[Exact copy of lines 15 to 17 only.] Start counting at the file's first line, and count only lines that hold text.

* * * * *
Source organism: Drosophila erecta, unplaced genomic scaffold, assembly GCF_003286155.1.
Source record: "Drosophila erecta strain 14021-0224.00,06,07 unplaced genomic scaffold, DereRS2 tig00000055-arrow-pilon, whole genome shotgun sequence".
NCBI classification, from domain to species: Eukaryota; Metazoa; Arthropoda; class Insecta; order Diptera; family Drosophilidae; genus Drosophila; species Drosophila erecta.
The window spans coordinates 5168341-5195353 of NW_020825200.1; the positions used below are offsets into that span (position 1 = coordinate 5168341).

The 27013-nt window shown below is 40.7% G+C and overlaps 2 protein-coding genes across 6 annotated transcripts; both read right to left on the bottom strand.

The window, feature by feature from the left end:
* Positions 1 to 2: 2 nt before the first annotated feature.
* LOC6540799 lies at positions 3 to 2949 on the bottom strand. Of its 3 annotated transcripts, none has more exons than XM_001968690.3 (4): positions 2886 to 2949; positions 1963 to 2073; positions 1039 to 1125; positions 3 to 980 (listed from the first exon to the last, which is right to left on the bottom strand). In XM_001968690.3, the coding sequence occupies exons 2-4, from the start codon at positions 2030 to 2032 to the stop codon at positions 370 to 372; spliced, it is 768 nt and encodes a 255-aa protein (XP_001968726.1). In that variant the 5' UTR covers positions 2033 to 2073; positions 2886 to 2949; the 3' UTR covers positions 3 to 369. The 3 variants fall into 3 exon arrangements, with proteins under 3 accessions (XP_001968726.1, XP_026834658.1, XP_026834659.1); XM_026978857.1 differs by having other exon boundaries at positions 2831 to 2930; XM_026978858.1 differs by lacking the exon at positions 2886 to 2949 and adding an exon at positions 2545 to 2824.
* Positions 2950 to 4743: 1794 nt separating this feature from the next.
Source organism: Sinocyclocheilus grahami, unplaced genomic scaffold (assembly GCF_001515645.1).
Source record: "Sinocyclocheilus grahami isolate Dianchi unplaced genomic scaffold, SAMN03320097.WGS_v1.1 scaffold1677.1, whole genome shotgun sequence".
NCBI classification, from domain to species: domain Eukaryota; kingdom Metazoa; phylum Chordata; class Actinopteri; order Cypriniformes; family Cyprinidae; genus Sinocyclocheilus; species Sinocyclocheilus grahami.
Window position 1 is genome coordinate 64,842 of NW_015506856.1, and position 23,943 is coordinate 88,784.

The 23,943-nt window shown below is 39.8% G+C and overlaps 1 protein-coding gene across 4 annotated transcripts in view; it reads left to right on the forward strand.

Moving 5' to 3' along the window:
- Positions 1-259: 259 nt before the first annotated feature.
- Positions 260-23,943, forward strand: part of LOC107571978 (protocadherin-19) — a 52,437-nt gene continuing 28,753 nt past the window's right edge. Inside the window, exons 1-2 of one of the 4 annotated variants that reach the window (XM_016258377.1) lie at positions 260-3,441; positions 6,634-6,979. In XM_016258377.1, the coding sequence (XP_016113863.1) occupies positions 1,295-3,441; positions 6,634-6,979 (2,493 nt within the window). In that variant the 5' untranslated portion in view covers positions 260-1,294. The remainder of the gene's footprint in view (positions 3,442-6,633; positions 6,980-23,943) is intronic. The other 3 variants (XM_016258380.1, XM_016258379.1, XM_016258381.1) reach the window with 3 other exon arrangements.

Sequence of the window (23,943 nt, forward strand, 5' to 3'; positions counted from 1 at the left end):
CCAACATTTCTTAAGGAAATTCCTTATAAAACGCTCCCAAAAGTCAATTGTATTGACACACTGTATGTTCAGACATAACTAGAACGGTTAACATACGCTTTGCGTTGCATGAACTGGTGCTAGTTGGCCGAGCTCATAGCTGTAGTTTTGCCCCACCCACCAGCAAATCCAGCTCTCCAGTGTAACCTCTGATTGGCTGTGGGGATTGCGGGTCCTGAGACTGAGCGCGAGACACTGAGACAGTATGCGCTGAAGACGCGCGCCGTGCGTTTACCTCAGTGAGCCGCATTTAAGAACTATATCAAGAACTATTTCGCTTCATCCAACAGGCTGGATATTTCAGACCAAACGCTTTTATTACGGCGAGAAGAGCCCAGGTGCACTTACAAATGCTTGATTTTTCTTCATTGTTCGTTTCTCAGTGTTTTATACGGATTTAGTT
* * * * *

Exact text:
Moving 5' to 3' along the window:
- Positions 1-259: 259 nt before the first annotated feature.
- Positions 260-23,943, forward strand: part of LOC107571978 (protocadherin-19) — a 52,437-nt gene continuing 28,753 nt past the window's right edge. Inside the window, exons 1-2 of one of the 4 annotated variants that reach the window (XM_016258377.1) lie at positions 260-3,441; positions 6,634-6,979. In XM_016258377.1, the coding sequence (XP_016113863.1) occupies positions 1,295-3,441; positions 6,634-6,979 (2,493 nt within the window). In that variant the 5' untranslated portion in view covers positions 260-1,294. The remainder of the gene's footprint in view (positions 3,442-6,633; positions 6,980-23,943) is intronic. The other 3 variants (XM_016258380.1, XM_016258379.1, XM_016258381.1) reach the window with 3 other exon arrangements.